The Auburn Police Department said it will "do everything within its power to support this investigation and any prosecution that follows."
"We will pull out all the stops for our Sacramento-area law enforcement partners in this horrific and historic case."
A CNN crew outside DeAngelo's home saw investigators bring some bags of evidence out of the residence as they worked into the night.
Neighbors say he could be different
From 1976 to 1986, DeAngelo's alleged crimes sowed fear across the state, where the suspect was also known as the "East Area Rapist" and "the Original Night Stalker."
Kevin Tapia, who said he has lived near DeAngelo for 20 years, said neighbors could often hear DeAngelo yelling in his home. In recent years, he said DeAngelo had become a recluse, sometimes yelling at neighbors for minor annoyances, like mowing the grass too early in the morning.
"He's not like an overly creepy person, but he definitely, you know, kept to himself and kind of was ... a little different," Tapia told HLN. "It was definitely some concern."
George Hirsch, who said Wednesday he witnessed DeAngelo's arrest, described the suspect as someone who was quiet most of the time but "a little bit out of control."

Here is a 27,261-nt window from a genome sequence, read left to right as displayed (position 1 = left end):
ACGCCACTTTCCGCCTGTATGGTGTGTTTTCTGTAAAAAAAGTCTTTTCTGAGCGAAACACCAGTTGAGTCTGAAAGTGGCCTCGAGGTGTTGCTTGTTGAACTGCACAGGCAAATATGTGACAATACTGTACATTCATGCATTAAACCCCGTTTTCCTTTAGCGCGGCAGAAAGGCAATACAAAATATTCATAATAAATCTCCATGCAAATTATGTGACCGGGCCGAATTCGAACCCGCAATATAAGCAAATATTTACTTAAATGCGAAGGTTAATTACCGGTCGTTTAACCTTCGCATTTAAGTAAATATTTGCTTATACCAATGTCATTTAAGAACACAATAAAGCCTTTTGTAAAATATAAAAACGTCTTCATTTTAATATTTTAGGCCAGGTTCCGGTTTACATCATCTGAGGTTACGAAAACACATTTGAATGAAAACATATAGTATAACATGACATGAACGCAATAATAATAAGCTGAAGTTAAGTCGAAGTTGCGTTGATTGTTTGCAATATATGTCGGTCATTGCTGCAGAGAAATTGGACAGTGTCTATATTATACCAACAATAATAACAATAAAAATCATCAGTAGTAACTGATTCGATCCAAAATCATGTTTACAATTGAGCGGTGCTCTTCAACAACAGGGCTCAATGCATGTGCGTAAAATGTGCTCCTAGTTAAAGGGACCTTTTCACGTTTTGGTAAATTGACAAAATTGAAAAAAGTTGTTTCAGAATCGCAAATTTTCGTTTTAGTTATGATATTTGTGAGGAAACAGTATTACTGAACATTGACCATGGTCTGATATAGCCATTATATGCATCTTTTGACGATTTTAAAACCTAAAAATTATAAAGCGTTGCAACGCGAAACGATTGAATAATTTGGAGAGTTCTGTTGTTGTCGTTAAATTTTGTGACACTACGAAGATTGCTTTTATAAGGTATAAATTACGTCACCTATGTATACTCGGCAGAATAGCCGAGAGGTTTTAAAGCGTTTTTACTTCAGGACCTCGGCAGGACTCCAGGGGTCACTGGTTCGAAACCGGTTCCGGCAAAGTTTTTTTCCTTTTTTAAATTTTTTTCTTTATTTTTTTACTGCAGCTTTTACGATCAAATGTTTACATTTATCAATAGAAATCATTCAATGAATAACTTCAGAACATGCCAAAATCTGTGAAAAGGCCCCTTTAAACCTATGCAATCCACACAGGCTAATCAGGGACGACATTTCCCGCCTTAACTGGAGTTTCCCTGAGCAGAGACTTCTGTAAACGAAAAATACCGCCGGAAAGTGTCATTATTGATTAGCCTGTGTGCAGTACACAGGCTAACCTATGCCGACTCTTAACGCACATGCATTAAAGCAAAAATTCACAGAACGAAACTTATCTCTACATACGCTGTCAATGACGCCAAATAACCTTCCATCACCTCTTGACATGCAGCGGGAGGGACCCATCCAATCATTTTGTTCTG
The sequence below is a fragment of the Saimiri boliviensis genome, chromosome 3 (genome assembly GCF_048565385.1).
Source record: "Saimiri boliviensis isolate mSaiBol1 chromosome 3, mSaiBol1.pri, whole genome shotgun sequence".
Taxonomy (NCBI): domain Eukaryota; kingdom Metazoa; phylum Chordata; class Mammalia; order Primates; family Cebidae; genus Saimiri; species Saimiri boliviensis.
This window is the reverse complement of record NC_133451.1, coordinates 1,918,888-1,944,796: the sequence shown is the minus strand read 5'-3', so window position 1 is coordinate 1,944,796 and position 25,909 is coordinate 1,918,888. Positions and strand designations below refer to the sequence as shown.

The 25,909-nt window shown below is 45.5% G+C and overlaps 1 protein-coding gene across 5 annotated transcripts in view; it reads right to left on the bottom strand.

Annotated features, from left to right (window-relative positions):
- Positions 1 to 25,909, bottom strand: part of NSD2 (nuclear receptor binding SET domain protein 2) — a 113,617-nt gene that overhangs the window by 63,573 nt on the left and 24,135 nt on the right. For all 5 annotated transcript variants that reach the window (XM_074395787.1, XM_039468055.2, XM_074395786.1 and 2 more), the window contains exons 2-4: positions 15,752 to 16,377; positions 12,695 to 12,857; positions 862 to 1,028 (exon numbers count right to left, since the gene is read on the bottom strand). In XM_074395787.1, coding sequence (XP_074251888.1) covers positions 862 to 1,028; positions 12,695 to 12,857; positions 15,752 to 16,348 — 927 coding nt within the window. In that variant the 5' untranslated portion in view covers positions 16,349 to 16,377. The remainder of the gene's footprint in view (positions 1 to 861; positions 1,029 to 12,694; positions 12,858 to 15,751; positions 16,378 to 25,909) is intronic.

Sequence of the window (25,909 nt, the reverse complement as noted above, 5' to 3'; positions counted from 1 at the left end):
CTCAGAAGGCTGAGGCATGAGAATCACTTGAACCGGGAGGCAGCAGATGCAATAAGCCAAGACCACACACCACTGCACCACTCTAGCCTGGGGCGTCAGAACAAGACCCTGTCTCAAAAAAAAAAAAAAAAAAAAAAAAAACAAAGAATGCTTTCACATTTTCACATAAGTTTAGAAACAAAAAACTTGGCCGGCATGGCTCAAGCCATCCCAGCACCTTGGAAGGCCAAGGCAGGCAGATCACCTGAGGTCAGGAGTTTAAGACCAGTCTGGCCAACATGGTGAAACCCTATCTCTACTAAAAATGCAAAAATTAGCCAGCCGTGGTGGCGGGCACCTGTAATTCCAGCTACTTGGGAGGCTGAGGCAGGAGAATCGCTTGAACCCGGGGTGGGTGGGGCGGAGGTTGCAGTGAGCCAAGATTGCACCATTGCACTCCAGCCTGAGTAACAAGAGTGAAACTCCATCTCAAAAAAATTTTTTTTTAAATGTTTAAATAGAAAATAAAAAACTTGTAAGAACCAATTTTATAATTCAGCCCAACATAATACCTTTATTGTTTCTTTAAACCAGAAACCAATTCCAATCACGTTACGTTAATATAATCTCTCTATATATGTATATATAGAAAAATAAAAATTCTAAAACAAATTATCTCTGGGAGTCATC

Jane Carson-Sandler told HLN on Wednesday that she used to live in Citrus Heights -- where DeAngelo was arrested and resided -- when a man broke into her home, and raped her while she and her 3-year-old son were tied up.
"When I think back about all of the lives that he destroyed and all of the folks that he has affected over all of these years, I can't help to get angry," she said. "I want to punch him."
Carson-Sandler became the first of the Golden State Killer's recorded rape victims on June 18, 1976. In an HLN documentary on the case, she said she was dozing in bed with her son after her husband left for work. Then, she was abruptly awoken.
A masked man stood in the bedroom doorway, holding a large butcher knife and shining a flashlight at her face.
He bound her and her son with shoelaces and blindfolded and gagged them with torn sheets. After moving her son off the bed, he unbound Jane's ankles.
"And then I knew what he was there for," she said in the HLN documentary, in which she didn't share her last name.
That first rape sparked the hunt for the man who authorities say went on to commit rapes and killings in California over the next decade.
Renewed interest in case
It's been more than 40 years since the Golden State Killer's first recorded attacks, which began in and around Sacramento in Northern California. No suspects were caught or even identified in the case. Police only had minor details about his looks, along with a sketch from an almost-victim.
When the Sacramento-area rapes were first being reported, it was always by women who were alone or with their children. But by 1977, a year after Jane's attack, the list of victims had expanded to couples in their homes.